Document Detail


Treatment of idiopathic scoliosis exceeding 100 degrees - comparison of different surgical techniques.
MedLine Citation:
PMID:  20032524     Owner:  NLM     Status:  MEDLINE    
Abstract/OtherAbstract:
BACKGROUND: The treatment of scoliosis exceeding 100 degrees remains a challenge. Anterior fusion only may lead to low correction and screw plowing, posterior fusion only may cause the cranckshaft phenomenon in skeletally immature patients. Two-stage surgery is advocated, comprising anterior release and posterior fusion. MATERIAL AND METHODS: The aim of the paper is to compare treatment outcomes in patients with a >100% primary curve treated between 1984 - 2004 with one of the following techniques: halo-femoral traction with posterior fusion (Group I; n=124 patients), anterior release with halo-femoral traction and posterior fusion (Group II; n=32), single stage anterior release and posterior fusion (Group III; n=20), and posterior fusion only (Group IV; n=19). Correction and loss of correction were assessed radiologically. Additional surgical procedures and the presence of complications were also recorded. The fusion techniques were compared. Mean post-operative follow-up duration was 3.9 years, ranging from 2 to 15.3 years. RESULTS: Correction was highest in Group II and Group III (52.7% and 51.7%, respectively); vs. Group I and Group IV (45.8% and 38.7%, respectively). The loss of correction at final follow-up was lowest in Group II and Group III (2% and 3.3%), and highest in Group I and Group IV (6.4% and 15.6%, p<0.05). In all groups, the use of derotational instrumentation increased correction (59.7% C-D vs. 37% Wisconsin vs. 24.5% Harrington-Luque) and decreased loss of correction (4% C-D vs. 5% Harrington-Luque vs. 28% Wisconsin). Rates of neurological complications were similar in all groups; no persistent deficits were noted. CONCLUSIONS: Anterior release with halo traction and posterior fusion is the optimal treatment of severe scoliosis. If halo traction is contraindicated, single stage anterior release and posterior fusion should be performed. Contemporary instrumentation techniques result in higher correction rates and better curve stability.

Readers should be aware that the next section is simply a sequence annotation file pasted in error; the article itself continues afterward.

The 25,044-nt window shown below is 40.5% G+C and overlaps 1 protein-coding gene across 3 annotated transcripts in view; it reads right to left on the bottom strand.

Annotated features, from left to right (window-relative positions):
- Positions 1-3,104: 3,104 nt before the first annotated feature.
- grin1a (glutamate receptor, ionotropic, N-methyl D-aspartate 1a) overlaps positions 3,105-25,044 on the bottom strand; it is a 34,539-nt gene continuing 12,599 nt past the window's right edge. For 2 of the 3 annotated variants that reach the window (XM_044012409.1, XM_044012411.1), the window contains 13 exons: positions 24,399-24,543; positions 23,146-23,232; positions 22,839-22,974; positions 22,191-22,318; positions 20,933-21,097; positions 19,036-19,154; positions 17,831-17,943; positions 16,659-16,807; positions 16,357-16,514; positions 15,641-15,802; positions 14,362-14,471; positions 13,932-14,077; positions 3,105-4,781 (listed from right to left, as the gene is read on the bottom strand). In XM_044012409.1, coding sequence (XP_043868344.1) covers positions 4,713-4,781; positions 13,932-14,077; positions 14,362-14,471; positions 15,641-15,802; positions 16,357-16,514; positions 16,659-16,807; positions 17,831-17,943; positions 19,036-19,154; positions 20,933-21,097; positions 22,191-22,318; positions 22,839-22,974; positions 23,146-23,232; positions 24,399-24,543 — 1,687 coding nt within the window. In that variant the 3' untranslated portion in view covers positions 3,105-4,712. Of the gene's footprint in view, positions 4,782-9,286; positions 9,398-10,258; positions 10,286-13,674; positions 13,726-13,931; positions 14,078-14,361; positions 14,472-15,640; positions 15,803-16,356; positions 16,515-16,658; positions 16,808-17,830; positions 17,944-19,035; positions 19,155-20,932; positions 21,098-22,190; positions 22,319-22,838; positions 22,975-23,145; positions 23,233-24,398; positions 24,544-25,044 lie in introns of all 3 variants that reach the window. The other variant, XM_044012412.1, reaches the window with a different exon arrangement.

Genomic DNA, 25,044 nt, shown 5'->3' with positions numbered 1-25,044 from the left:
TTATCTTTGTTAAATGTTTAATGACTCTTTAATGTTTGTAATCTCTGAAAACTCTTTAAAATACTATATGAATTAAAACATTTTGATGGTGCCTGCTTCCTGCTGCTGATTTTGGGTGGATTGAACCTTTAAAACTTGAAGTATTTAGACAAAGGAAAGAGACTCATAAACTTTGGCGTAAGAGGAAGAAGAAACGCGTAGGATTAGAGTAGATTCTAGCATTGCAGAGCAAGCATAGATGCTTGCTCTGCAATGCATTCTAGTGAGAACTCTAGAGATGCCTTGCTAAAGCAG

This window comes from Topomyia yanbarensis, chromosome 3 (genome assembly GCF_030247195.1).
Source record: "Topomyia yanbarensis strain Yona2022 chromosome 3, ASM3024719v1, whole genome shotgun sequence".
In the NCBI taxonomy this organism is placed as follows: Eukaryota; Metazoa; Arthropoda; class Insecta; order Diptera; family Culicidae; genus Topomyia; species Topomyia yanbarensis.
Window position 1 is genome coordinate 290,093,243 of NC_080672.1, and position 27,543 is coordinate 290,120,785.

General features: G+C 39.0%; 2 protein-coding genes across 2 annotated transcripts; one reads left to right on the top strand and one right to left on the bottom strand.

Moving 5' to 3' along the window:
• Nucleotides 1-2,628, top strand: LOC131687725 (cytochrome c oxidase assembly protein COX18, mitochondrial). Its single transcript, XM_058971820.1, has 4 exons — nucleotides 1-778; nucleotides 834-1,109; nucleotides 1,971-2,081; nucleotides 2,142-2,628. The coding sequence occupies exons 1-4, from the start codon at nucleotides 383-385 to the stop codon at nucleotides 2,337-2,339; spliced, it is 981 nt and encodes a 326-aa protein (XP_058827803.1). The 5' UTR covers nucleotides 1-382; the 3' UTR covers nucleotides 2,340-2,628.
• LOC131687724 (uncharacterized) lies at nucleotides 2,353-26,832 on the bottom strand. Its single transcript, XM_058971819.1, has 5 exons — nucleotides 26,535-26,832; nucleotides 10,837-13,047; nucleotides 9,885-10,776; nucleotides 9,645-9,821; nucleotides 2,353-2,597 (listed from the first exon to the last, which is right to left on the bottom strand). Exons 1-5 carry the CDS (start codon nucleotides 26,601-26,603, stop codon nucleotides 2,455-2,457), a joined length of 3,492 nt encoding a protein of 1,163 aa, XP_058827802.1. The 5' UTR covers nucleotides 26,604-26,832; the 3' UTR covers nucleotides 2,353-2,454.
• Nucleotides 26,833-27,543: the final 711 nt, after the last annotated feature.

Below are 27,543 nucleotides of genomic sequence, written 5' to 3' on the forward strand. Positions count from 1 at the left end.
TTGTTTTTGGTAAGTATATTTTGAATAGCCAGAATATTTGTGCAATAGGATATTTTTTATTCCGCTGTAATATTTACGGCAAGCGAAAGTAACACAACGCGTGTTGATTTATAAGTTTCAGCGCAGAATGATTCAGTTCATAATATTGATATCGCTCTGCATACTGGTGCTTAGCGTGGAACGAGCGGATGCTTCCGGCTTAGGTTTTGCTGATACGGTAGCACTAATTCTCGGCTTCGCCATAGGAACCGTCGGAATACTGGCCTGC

Authors:
Tomasz Potaczek; Barbara Jasiewicz; Maciej Tesiorowski; Daniel Zarzycki; Andrzej Szcze?niak
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Publication Detail:
Type:  Comparative Study; Journal Article    
Journal Detail:
Title:  Ortopedia, traumatologia, rehabilitacja     Volume:  11     ISSN:  1509-3492     ISO Abbreviation:  Ortop Traumatol Rehabil     Publication Date:    2009 Nov-Dec
Date Detail:
Created Date:  2009-12-24     Completed Date:  2010-04-09     Revised Date:  -    
Medline Journal Info:
Nlm Unique ID:  101240146     Medline TA:  Ortop Traumatol Rehabil     Country:  Poland    
Other Details:
Languages:  eng; pol     Pagination:  485-94     Citation Subset:  IM    
Affiliation:
Department of Orthopaedics and Rehabilitation, Faculty of Medicine, School of Medicine, Jagiellonian University. tomaszpotaczek@gmail.com
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MeSH Terms
Descriptor/Qualifier:
Adolescent
Child
Female
Follow-Up Studies
Humans
Internal Fixators*
Kyphosis / surgery
Male
Poland
Scoliosis / surgery*
Spinal Fusion / instrumentation,  methods*
Thoracic Vertebrae / pathology,  radiography,  surgery*
Thoracoplasty / methods
Traction / instrumentation,  methods*
Treatment Outcome
Young Adult

From MEDLINE®/PubMed®, a database of the U.S. National Library of Medicine


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